From Homer to Hip Hop
In The Sounds of Poetry, Former U.S. Poet Laureate Robert Pinsky writes that the reader’s body is the medium of the poem: not the page, the human body.
If you think about the construction of the human skull, with its nasal passages and high-domed palette, you realize it is an exquisitely designed resonating chamber. Our larynx is more flexible than any musical instrument. We were made to speak and sing, and poems, like stories, myths, fairy tales, legends and prayers, were passed on from one person to the next through speech for tens of thousands of years. The human body as the medium for poetry predates printed books by millennia.
Many students don’t know that poetry comes out of an oral tradition that runs from Homer to hip hop. Beowulf and The Odyssey were as much chanted and acted-out as recited from memory, and accompanied by music played on a string instrument and/or drums. Our contemporary hip hop artists, like the balladeers of Elizabethan London who made songs and poems from the news of the day, are in a direct line that extends back to the ancient bards.
Even long after the invention of the printing press, it was common to listen to poetry read aloud. Many people from older generations have fond memories of teachers reading poems to them in class. These readings weren’t followed by literary analysis, quizzes or writing assignments. It was accepted that listening to poetry was a good in and of itself.
We all know we return to activities that give us pleasure and which we find personally rewarding. One way to ensure students become readers of poetry is to introduce it to them in the context of something to be shared and enjoyed.
- Start each class by having a student read a poem aloud to the class. Allow the student to pick the poem. It should not be one they’ve written or one by anyone they know. The student doesn’t have to explain the choice. Listening to a poem read aloud every day can just become part of the daily practice of the class, a way to share the experience of hearing poems aloud as an end in itself.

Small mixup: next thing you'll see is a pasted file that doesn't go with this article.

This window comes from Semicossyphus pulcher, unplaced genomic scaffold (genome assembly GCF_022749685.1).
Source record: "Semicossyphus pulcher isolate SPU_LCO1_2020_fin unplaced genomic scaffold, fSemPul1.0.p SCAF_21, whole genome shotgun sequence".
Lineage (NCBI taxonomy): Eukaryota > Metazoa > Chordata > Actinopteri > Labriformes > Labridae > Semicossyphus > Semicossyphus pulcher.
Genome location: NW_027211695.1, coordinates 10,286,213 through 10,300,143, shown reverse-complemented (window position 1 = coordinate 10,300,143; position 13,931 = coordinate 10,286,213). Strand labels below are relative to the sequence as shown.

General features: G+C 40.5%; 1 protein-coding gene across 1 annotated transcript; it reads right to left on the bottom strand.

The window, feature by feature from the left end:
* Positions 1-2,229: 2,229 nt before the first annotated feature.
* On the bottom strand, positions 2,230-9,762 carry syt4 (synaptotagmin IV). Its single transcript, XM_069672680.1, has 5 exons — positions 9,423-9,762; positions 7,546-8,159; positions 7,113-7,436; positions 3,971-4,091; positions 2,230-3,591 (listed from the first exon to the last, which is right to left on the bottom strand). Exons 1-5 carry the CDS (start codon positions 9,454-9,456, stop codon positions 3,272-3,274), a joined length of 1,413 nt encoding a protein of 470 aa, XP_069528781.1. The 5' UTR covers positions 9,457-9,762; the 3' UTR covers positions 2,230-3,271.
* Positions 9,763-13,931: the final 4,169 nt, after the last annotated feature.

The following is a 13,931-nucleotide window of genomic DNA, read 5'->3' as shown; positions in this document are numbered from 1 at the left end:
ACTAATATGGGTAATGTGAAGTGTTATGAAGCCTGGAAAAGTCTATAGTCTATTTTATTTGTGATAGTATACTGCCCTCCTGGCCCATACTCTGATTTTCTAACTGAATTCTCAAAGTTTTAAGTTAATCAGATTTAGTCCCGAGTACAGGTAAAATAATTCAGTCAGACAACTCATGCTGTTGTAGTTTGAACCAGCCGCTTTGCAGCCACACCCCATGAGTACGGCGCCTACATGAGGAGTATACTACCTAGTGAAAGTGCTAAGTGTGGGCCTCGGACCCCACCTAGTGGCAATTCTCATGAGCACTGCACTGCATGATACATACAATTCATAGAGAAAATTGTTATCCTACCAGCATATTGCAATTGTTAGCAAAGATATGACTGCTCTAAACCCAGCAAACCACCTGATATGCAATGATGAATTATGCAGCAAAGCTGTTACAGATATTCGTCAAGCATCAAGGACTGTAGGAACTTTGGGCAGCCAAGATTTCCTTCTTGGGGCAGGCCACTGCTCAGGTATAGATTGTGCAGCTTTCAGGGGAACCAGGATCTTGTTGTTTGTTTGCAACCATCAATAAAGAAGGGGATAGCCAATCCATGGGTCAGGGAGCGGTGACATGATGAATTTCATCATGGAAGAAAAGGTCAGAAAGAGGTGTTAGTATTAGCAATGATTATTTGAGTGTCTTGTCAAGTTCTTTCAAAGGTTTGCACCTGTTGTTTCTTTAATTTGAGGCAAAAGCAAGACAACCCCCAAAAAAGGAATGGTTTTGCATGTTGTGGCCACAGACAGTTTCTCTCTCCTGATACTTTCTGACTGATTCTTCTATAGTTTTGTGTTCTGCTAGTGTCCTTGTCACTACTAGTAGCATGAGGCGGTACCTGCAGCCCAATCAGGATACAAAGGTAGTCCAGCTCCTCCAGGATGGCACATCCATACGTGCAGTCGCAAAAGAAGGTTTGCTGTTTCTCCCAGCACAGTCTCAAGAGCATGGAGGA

- Students can read a poem from a Dodge Festival Poetry Kit for Teachers (Email firstname.lastname@example.org to get your free copy.), Poetry 180, Poetry Daily, Poetry Foundation, Poets.org or one they’ve found on their own.
- To take this activity to the next step, try having a second person read the same poem aloud.
If you make time for discussion, some questions you might want to explore:
- What’s the difference between encountering a poem on the page or aloud?
- What happens when the same poem is read aloud by different people?
- What happens if you experiment with different performance styles?
- Another option is to watch the Dodge Festival videos on You Tube, and then read the poems on the page. What is different about having the person who wrote the poem read it aloud?
- You may be required to have your students learn technical terms like assonance, alliteration, slant rhyme, meter, blank verse, etc. One way to make this process more engaging is to listen to examples first, discuss what makes a poem sound interesting or memorable, and then identify the terms for the sound devices the poet is using.
- For a school-wide reach, incorporate reading a poem aloud or poet introduction into the school’s morning announcements or, if your school has it, a morning assembly of the student body. This could be on a daily, weekly or monthly basis.
Common Core Standards:
- Key Ideas and Details: RL.9-10.2, RL.11-12.2
- Craft and Structure: RL.9-10.4, RL.9-10.6, RL.11-12.4, RL.11-12.5, RL.11-12.6
- Range of Reading and Level of Text Complexity: RL.9-10.10, RL.11-12.10
Speaking and Listening
- Comprehension and Collaboration: SL.9-10.1, SL.11-12.1
- Vocabulary Acquisition and Use: L.9-10.4, L.9-10.5
- Knowledge of Language: L.11-12.3, L.11-12.5